Yukon Learn forced to close its computer lab

Overwhelming demand for Yukon Learn Society's computers has forced the organization to shut its lab. Once bustling, the empty computer lab now hums quietly with the sound of 12 plugged-in computers sitting unused.

Overwhelming demand for Yukon Learn Society’s computers has forced the organization to shut its lab.

Once bustling, the empty computer lab now hums quietly with the sound of 12 plugged-in computers sitting unused.

It’s a loss for the nearly 150 people who rely on the computers to connect with family, upgrade their skills and research information online, said director Debbie Parent.

Yukon Learn offers free, adult literacy services to people in the community including computer literacy skills.

Since the lab opened six years ago, demand for the computers has “grown too much and too fast,” for the organization to keep up, she said.

When Yukon Learn moved its storefront to Main Street two years ago, it opened the “floodgates” for new members.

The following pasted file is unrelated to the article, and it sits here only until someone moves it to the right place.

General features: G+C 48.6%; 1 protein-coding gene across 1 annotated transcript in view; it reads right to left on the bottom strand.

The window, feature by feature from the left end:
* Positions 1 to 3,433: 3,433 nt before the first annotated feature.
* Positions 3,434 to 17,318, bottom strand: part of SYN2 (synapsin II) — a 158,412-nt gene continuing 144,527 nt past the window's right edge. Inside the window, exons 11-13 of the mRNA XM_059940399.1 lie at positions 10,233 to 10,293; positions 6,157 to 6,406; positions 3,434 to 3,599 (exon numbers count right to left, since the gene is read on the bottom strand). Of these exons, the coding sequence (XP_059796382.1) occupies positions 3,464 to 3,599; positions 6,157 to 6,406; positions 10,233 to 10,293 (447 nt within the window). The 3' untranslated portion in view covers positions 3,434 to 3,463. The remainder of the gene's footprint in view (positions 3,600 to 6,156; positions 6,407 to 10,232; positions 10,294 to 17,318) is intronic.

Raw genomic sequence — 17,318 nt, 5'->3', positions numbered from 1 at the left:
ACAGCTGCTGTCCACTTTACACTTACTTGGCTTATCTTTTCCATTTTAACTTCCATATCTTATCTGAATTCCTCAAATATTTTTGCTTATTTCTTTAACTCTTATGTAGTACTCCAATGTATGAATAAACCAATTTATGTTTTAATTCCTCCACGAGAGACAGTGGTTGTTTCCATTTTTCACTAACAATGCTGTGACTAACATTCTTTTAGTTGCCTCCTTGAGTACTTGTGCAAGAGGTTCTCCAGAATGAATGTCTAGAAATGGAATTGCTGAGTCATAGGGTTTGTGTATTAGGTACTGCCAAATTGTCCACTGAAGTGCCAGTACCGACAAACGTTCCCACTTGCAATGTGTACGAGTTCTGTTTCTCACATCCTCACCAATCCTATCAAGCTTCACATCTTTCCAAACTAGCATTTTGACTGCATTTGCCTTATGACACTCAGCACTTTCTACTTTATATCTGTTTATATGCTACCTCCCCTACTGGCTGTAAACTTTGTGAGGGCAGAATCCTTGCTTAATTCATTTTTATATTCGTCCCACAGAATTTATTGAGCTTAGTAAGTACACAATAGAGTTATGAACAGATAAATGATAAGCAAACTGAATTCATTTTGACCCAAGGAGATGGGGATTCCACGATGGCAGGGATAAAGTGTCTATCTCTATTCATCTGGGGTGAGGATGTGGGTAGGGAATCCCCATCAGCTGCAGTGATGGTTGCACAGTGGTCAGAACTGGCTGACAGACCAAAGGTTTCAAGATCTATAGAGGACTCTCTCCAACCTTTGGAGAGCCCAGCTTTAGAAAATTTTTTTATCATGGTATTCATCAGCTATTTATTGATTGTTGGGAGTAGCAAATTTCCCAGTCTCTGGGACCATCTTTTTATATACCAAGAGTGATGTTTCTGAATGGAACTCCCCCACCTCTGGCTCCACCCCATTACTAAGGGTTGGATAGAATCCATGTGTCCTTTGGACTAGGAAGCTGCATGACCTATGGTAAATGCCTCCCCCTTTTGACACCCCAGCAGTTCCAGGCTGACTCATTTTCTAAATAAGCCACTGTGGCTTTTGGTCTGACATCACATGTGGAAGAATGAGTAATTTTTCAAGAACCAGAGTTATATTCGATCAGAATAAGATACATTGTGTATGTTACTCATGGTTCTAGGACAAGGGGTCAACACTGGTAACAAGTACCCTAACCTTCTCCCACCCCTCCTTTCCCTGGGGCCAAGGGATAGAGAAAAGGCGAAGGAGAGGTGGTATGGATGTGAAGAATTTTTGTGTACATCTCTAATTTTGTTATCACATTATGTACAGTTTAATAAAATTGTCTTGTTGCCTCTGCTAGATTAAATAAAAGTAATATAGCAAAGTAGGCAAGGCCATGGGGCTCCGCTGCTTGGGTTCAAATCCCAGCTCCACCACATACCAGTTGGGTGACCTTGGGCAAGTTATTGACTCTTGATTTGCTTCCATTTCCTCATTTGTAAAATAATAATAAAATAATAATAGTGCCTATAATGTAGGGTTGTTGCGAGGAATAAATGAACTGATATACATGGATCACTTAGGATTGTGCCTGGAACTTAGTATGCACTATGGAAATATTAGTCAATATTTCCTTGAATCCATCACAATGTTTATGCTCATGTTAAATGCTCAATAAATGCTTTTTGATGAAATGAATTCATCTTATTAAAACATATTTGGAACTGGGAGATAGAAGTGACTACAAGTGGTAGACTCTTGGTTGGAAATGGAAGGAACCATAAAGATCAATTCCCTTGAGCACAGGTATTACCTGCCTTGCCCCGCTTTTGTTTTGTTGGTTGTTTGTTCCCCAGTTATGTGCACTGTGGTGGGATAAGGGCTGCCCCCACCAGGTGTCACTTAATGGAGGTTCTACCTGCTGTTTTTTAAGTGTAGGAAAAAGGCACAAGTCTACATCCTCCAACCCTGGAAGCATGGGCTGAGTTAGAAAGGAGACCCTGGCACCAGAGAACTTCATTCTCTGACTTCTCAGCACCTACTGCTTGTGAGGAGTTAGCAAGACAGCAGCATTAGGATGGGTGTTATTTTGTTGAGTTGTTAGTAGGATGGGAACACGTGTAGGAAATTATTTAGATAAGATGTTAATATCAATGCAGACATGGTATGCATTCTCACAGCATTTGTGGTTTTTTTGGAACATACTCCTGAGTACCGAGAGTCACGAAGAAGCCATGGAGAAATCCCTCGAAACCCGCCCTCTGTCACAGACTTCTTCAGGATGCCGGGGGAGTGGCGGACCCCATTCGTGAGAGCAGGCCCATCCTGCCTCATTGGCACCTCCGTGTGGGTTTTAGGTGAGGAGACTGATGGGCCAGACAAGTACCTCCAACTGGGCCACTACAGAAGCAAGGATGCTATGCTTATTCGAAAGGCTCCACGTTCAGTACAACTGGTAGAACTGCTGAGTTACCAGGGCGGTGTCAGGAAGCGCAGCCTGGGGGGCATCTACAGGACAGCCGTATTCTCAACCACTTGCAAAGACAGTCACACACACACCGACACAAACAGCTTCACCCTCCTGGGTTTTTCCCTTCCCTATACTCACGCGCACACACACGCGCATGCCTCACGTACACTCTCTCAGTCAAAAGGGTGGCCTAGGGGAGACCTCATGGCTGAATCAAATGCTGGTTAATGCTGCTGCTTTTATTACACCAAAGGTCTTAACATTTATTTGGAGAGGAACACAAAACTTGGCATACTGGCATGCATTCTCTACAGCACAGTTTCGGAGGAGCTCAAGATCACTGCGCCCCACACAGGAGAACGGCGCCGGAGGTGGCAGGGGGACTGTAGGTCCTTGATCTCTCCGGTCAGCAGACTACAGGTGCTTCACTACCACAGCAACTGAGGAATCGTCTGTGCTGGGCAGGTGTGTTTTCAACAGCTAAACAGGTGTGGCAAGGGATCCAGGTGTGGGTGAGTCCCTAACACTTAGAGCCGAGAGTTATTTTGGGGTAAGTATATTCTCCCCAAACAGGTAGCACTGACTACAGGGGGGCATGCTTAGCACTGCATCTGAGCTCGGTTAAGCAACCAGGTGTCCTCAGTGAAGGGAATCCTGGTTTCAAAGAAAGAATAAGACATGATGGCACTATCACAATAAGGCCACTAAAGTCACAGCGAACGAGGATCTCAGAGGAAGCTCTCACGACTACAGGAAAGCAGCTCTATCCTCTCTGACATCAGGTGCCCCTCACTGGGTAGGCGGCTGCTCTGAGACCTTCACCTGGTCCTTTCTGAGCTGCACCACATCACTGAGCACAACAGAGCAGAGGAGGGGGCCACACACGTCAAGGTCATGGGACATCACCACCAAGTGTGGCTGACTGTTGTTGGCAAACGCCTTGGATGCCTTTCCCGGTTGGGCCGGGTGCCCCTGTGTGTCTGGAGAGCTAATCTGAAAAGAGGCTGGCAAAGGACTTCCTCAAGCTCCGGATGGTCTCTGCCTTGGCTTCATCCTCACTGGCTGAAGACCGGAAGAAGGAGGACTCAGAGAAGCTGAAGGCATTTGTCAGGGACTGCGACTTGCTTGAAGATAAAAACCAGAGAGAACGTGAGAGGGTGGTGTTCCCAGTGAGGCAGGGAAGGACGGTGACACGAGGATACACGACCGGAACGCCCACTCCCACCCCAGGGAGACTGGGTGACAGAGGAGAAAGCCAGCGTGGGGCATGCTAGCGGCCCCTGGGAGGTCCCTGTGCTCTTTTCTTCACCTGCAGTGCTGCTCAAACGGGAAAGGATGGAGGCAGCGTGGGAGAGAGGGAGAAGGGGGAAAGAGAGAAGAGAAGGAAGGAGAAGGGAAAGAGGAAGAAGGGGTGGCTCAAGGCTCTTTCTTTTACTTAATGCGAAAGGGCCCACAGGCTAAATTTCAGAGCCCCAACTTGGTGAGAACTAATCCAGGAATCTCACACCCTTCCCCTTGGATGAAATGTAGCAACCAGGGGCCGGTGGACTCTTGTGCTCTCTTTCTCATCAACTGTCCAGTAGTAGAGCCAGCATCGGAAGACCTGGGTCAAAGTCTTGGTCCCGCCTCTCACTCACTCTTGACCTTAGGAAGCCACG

The nonprofit has had to dip into its savings account just to cover the costs related to the increased demand for the lab.

Each year, Yukon Learn receives $275,000 in funding. Almost half of that money – $120,000 – has gone into the lab, to pay for maintenance and to hire full-time staff to teach computer classes and oversee scheduled drop-in times.

“This summer has been crazy busy in particular at the lab,” said Parent.

Some of the computer users are Yukon College students who go to the lab to practise what they’ve learned in class.

Others take the centre’s free computer classes so they can upgrade their skills to find more meaningful work.

Many members have some sort of disability, said Parent.

“The people being targeted in the government’s recent social inclusion campaign – those are our clients,” she said.

Even so, Parent doesn’t think the $30,000 spent on the controversial sidewalk campaign should have gone to fund social programming.

“The whole campaign is needed even though I don’t agree with every tool (the government)

has used,” she said.

“They should have been clearer with their message.”

Yukon Learn’s clients were offended by the marketing campaign, she added.

The organization won’t be seeking additional funding for the lab from the Department of Education, which funds the group’s core and community operations.

“They’ve already been really supportive,” she said.

Instead, Yukon Learn will be looking for $160,000 from other federal and territorial purses.

Parent is positive the organization will be able to secure the funds and hopes to have the lab open again in late fall, she said.

Contact Vivian Belik at

vivianb@yukon-news.com